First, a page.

Effective personal change requires two important cornerstones: The first is knowing what result you want to achieve from treatment. The second is activating the neurological responses necessary to induce an adaptive learning experience.
A common mistake people make is focusing on what they don’t want. While it may make sense intellectually, it doesn’t activate the neurological response needed for adaptive change.
To set a well-formed desired outcome or goal, it needs to be stated in the positive. Instead of focusing on what you don’t want, focus on what you want. If you can’t think it, your neurology isn’t being instructed to do it. Picture the desired outcome in your mind and voice it positively. Break big goals into manageable chunks.
Another mistake is making fluffy statements. Saying “I want to be happy” sounds nice, but it doesn’t provide effective sensory cues for adaptive change. To activate neurological change, shift to sensory-based thinking. Represent the desired outcome with images, sounds, feelings, and where appropriate, smells and tastes.
Imagine yourself in the future having achieved your desired outcome. Describe what you would be seeing, hearing, and feeling. Explore the experience of achieving the goal. Then, notice what feels different with hindsight.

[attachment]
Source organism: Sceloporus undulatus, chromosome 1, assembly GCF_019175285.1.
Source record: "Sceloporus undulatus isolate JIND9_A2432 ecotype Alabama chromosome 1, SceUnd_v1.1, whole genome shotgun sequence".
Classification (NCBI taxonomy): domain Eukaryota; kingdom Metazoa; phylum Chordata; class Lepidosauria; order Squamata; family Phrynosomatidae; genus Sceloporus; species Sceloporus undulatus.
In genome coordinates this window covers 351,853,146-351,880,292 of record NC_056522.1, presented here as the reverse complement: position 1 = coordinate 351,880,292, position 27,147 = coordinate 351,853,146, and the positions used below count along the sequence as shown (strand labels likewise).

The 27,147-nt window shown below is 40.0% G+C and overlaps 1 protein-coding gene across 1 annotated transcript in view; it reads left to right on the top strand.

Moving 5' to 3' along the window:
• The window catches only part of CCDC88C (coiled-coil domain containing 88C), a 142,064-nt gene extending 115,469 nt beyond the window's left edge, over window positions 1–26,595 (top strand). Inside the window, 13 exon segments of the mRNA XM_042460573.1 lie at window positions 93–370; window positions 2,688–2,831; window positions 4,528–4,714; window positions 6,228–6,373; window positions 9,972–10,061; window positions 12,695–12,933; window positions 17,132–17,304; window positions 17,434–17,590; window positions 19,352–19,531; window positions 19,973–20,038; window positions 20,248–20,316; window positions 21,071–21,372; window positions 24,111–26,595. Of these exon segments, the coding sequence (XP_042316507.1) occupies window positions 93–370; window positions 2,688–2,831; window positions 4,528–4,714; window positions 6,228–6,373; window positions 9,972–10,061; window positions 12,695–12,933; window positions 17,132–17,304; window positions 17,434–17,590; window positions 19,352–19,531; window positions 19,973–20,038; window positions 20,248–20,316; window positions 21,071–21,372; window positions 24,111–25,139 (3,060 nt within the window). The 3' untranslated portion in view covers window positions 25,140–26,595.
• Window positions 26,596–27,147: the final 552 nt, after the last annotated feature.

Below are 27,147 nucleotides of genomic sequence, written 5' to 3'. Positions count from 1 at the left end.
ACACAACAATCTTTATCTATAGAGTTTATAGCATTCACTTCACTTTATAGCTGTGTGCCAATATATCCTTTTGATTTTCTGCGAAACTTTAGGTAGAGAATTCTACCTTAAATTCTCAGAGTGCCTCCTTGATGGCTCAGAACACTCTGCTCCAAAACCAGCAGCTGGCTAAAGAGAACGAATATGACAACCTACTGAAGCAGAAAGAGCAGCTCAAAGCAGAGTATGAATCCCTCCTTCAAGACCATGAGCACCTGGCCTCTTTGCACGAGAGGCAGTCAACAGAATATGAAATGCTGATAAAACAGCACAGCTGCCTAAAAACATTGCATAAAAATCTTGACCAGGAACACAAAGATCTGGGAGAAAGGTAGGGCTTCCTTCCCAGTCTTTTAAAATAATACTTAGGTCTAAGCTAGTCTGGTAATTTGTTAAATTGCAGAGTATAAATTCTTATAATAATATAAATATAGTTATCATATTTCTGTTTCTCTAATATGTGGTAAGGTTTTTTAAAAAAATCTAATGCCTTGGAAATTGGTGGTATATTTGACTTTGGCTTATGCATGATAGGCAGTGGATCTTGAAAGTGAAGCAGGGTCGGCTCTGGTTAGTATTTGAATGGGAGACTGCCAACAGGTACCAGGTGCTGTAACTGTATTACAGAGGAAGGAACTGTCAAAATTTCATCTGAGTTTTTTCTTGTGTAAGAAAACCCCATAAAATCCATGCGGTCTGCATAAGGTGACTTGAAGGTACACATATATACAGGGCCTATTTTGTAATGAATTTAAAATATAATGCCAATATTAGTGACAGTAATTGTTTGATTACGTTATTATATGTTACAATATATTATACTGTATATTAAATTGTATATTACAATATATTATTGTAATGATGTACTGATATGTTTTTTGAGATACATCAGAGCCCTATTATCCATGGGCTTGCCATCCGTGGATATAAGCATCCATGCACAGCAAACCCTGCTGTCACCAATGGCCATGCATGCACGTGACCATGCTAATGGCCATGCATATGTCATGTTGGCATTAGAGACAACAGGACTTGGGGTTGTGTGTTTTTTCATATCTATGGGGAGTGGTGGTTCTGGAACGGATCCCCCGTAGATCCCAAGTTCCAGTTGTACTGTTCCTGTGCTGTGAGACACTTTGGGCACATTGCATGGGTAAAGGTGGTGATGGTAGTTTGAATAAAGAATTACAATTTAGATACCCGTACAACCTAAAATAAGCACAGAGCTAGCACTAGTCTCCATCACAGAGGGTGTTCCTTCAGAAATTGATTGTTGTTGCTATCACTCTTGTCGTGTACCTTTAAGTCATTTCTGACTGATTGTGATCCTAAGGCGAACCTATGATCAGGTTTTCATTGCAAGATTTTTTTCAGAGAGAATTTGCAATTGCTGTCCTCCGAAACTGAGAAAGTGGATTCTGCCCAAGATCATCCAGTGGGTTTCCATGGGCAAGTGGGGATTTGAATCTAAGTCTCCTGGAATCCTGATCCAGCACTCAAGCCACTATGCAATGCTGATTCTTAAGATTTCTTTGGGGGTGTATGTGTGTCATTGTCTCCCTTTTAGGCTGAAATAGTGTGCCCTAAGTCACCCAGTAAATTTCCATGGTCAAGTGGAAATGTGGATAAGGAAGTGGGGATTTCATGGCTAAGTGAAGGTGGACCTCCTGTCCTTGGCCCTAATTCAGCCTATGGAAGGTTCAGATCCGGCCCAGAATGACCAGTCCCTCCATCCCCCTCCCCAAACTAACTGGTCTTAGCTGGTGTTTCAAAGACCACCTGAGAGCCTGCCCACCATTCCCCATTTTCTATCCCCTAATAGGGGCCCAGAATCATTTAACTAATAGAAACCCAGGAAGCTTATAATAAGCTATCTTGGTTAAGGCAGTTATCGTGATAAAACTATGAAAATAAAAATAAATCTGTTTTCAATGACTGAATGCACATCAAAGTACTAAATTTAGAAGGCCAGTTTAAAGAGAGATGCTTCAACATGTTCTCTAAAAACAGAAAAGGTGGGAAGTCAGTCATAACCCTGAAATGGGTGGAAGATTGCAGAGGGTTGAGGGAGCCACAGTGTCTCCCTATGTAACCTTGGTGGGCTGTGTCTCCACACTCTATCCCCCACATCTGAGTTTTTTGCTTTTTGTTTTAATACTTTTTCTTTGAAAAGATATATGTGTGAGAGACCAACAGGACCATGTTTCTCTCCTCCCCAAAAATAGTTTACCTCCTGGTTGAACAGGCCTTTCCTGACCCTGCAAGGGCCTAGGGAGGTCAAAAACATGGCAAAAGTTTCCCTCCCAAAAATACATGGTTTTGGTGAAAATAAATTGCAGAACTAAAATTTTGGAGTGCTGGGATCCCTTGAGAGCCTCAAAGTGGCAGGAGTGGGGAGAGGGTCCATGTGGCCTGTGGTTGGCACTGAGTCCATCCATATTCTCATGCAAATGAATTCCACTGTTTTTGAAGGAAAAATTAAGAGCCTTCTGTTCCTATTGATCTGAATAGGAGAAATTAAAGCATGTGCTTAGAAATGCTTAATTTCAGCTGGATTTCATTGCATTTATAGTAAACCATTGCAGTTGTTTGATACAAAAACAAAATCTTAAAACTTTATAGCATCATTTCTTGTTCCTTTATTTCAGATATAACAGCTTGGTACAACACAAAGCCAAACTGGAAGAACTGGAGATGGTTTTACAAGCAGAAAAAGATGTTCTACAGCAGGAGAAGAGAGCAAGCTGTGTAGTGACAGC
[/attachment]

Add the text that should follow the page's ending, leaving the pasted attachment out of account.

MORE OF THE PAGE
Here are some questions to help frame the desired outcome positively: “What does achieving your goal look and sound like?” “How will you feel?” “What will achieving this do for you, give you, or enable you to do?”
Specify your goal in a way that is compelling to you. If it’s a big goal, break it down into manageable steps. The desired outcome or goal must be something you can initiate and maintain. Also, consider the ecological impact of achieving your desired outcome on yourself and others in your ecosystem, such as friends, family, and work.
Essentially this can be summed up as;
1. Stop thinking about what you don’t want and instead think about what you want.
2. Contact us to help you implement effective change.